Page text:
The Department for Levelling Up, Housing and Communities is currently consulting on proposals which would require administering authorities of the Local Government Pension Scheme (LGPS) in England and Wales to assess and manage climate risks. The consultation – published on 1 September – seeks views on proposals to disclose climate-related risks in line with the recommendations of the Taskforce on Climate-related Financial Disclosures (TCFD).

The proposals

The consultation concerns proposals which would require administering authorities to manage and report on climate risks using different metrics. Under the current proposals, they would be required to calculate the ‘carbon footprint’ of their assets and assess how the value of each fund’s assets or liabilities would be impacted by different temperature rise scenarios. One scenario would need to be aligned with the climate targets contained in the Paris Agreement, assuming a 1.5°C to 2°C temperature increase above pre-industrial levels, while the other scenario would be at the choice of the administering authority. The regulations are expected to come into force by April 2023 and the proposal envisions that LGPS funds would produce their first annual Climate Risk Report by December 2024.

Following in the footsteps of the private sector

The consultation follows the government's decision to implement mandatory climate disclosures across the UK economy by 2025. This builds on the existing requirements for private pension schemes which we discussed in a previous blog. As a reminder, private pension schemes with assets in excess of £5 billion are already in scope of the Department for Work and Pensions climate reporting requirements, which came into force in October 2021, while those with assets of at least £1 billion were brought within the ambit of the regime in October 2022. It is the government's view that the requirements for the LGPS should align with those already in place for private pension schemes, on the basis that the LGPS has 6.2 million members and £342 billion worth of assets, making it one of the largest pension schemes in the UK. While their primary investment purpose is meeting long-term pension liabilities, the government has indicated in the consultation document that the scale and market power of the LGPS "give it an opportunity to drive change through the investment chain through asset managers to investee companies".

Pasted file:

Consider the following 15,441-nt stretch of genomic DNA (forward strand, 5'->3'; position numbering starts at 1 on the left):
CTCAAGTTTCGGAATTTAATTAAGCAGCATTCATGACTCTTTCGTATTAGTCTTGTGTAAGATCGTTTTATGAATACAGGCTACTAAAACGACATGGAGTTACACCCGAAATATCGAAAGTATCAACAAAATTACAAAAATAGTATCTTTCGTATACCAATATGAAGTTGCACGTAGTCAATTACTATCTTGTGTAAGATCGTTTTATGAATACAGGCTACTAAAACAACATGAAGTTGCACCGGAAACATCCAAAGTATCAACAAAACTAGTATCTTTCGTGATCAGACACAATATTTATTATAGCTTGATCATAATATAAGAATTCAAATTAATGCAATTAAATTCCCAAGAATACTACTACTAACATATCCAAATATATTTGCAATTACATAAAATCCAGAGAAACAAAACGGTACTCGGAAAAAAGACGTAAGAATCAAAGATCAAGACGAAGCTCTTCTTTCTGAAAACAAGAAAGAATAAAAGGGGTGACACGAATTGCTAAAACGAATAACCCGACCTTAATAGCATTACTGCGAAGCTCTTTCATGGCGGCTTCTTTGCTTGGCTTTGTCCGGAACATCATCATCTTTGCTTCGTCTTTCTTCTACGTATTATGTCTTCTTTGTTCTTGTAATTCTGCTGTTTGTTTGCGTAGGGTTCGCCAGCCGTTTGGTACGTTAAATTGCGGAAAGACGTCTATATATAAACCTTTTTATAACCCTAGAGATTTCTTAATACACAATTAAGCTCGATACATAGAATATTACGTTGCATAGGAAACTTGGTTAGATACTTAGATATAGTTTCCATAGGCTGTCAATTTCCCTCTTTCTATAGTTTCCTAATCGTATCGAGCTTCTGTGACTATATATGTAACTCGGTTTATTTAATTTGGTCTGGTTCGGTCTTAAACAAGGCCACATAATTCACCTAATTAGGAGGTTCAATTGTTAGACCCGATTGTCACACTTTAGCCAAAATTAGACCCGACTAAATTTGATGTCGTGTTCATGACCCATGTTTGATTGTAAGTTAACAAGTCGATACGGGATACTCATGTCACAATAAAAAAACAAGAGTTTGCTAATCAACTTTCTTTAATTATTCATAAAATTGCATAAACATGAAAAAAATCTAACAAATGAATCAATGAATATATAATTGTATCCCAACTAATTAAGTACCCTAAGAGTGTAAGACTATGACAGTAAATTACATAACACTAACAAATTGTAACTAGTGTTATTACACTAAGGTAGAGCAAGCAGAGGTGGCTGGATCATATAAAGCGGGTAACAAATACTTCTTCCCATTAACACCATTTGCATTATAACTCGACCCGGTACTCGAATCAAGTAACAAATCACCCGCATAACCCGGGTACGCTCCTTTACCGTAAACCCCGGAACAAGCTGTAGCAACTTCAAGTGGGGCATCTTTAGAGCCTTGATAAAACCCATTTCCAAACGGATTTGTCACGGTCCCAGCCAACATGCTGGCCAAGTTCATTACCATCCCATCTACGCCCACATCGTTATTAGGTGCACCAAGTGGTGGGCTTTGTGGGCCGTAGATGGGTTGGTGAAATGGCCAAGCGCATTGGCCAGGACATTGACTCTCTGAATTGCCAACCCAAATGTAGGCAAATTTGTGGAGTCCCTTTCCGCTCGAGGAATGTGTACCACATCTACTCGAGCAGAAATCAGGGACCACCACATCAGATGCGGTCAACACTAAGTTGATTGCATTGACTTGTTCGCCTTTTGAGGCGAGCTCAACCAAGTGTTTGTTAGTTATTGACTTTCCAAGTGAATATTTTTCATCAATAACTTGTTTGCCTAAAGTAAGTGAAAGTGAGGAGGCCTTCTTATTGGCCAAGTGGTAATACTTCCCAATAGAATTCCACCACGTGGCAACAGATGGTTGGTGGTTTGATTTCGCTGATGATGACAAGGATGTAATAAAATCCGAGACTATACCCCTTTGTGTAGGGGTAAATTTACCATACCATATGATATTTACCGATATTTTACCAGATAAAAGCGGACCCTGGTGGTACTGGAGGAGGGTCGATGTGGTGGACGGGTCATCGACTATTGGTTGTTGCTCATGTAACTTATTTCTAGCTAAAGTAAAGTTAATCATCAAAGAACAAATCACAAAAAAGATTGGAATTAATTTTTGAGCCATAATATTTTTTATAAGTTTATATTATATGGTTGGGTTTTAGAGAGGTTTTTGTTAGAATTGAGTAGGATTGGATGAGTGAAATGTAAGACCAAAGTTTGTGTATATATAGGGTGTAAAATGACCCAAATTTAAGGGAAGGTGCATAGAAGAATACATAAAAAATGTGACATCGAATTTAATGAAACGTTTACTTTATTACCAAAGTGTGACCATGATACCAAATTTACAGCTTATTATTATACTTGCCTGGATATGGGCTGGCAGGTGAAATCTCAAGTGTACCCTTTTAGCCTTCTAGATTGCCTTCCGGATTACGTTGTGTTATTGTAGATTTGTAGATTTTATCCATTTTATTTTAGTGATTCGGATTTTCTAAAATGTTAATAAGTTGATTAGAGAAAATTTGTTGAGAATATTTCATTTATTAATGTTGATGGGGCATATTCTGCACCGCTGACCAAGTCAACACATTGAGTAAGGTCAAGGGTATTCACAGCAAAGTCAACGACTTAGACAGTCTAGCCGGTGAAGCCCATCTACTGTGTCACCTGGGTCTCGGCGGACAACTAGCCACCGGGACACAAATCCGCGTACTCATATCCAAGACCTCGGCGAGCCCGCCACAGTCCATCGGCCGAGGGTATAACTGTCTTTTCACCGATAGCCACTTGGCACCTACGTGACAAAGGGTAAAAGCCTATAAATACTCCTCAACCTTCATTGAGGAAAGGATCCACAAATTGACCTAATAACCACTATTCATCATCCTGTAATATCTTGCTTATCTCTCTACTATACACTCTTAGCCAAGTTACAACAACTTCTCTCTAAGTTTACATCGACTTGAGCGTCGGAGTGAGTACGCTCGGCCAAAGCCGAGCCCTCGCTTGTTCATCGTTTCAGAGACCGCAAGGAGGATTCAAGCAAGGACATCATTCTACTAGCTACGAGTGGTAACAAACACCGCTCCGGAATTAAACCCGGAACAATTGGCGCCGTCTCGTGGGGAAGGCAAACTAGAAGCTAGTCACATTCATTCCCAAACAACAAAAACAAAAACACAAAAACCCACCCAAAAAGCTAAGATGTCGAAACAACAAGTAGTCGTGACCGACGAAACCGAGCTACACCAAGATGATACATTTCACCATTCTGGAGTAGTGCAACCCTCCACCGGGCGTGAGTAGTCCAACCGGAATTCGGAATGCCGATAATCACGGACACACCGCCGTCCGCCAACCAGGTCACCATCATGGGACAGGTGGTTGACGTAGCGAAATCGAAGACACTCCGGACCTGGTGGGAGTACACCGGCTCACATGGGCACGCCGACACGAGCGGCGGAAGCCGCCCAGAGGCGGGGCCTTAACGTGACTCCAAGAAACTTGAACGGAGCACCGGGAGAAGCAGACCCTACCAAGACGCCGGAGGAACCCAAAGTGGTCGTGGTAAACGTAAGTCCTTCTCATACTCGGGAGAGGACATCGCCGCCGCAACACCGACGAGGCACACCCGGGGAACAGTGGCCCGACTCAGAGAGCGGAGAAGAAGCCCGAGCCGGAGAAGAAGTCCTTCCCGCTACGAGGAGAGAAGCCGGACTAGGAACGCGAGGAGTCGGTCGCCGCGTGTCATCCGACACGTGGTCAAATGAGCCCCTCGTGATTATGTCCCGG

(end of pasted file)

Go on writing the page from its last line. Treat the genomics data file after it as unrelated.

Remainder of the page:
Administering authorities already have a duty to consider factors that are financially material to the performance of their investments, including environmental, social, and corporate governance (ESG) considerations. In addition to this, they are required to have a policy stating how such considerations will be taken into account when setting their investment strategy. However, the aim of the proposals in this consultation is to build on this further by ensuring that the financial risks and opportunities arising specifically from climate change are properly understood and managed effectively by administering authorities, and that they report transparently on their approach.

Next steps

The consultation - which is scheduled to close on 24 November - comes at a time when funds' administrative resources are already stretched as a result of McCloud remedy implementation and pension dashboards preparation. However, administering authorities have time to plan for the introduction of the new regime and should be able to learn from the approach adopted by the private sector schemes already acting in compliance with TCFD requirements.

If you would like to discuss anything raised in this blog, please get in touch with a member of the pensions team, or your usual Brodies contact.


Jennifer Crawford

Senior Associate

Angela Walker

Trainee Solicitor